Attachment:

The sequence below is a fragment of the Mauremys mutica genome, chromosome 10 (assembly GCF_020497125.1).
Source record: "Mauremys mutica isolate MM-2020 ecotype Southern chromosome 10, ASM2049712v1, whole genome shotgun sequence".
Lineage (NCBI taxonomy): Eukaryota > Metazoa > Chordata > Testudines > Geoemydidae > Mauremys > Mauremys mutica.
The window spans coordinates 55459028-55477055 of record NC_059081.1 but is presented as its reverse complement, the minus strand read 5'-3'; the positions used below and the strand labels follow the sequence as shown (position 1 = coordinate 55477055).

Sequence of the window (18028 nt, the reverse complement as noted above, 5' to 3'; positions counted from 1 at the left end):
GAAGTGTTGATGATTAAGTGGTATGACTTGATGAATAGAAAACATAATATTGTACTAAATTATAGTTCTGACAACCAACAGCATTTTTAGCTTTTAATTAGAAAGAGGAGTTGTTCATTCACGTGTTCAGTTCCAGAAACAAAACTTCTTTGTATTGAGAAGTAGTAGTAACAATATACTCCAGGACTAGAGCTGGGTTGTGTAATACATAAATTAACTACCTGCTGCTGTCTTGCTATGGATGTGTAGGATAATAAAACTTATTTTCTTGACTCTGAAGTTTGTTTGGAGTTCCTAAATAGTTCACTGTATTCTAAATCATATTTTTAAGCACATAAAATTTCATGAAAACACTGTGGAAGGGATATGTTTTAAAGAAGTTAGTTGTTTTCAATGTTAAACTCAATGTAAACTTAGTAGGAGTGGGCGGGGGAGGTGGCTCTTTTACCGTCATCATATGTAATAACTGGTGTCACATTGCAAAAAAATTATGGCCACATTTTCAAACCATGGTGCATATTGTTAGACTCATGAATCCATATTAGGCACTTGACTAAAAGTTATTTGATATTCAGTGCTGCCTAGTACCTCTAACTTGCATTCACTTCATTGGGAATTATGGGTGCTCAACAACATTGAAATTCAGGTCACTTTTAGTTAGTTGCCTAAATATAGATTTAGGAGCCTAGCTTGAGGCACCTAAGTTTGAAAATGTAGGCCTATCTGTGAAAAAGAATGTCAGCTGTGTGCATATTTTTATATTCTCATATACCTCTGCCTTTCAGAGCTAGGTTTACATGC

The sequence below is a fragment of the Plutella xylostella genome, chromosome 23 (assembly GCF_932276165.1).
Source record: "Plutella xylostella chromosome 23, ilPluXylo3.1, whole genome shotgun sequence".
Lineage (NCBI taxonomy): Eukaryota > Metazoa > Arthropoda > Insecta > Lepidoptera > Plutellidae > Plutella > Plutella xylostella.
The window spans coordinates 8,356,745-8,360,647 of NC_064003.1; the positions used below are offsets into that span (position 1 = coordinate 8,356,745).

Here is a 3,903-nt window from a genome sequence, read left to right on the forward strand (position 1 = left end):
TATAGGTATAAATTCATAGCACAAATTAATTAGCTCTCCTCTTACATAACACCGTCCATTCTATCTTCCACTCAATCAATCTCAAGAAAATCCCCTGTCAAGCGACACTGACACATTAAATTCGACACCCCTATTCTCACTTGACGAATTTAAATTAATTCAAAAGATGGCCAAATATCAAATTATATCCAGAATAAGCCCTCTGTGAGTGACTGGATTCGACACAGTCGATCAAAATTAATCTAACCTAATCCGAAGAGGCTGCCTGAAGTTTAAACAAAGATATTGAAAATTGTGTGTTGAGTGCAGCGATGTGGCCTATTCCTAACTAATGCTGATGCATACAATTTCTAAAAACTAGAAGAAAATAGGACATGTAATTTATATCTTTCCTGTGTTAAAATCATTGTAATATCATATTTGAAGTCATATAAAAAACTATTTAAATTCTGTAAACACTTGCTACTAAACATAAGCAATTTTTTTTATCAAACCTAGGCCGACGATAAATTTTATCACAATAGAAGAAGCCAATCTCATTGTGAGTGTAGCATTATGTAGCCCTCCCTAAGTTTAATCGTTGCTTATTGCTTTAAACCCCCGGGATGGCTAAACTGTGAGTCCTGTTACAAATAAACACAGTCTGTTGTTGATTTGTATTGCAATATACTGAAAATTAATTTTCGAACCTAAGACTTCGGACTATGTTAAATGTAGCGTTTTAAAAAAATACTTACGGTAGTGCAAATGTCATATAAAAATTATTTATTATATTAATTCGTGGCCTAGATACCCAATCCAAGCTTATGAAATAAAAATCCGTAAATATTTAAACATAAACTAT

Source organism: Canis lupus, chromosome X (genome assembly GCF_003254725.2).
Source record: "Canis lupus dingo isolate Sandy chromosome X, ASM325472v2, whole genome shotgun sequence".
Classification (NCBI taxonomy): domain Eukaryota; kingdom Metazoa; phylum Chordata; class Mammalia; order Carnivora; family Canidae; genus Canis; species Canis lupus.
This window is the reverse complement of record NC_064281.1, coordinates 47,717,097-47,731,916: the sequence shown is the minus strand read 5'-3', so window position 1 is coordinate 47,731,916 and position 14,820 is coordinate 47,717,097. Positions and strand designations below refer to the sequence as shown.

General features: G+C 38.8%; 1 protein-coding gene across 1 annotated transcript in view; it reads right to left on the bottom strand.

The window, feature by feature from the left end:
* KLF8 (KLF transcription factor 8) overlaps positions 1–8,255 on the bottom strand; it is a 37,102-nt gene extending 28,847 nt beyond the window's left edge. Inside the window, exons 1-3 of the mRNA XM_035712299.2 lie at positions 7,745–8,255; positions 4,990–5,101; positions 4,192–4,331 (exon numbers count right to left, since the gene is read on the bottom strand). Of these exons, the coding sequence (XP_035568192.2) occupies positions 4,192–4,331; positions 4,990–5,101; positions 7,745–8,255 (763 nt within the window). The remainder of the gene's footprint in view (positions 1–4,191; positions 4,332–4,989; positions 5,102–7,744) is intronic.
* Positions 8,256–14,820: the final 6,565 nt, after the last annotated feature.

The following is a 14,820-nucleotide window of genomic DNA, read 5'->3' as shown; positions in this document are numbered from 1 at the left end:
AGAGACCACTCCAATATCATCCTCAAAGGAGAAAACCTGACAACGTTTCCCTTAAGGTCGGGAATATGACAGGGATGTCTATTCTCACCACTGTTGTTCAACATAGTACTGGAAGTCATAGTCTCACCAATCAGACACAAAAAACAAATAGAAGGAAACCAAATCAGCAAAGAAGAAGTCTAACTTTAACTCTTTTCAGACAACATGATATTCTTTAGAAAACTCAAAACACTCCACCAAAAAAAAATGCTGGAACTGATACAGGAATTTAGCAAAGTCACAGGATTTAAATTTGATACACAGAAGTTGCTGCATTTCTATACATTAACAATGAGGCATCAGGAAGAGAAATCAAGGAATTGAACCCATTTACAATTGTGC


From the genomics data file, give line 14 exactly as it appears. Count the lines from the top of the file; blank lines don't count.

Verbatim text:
Source record: "Canis lupus dingo isolate Sandy chromosome X, ASM325472v2, whole genome shotgun sequence".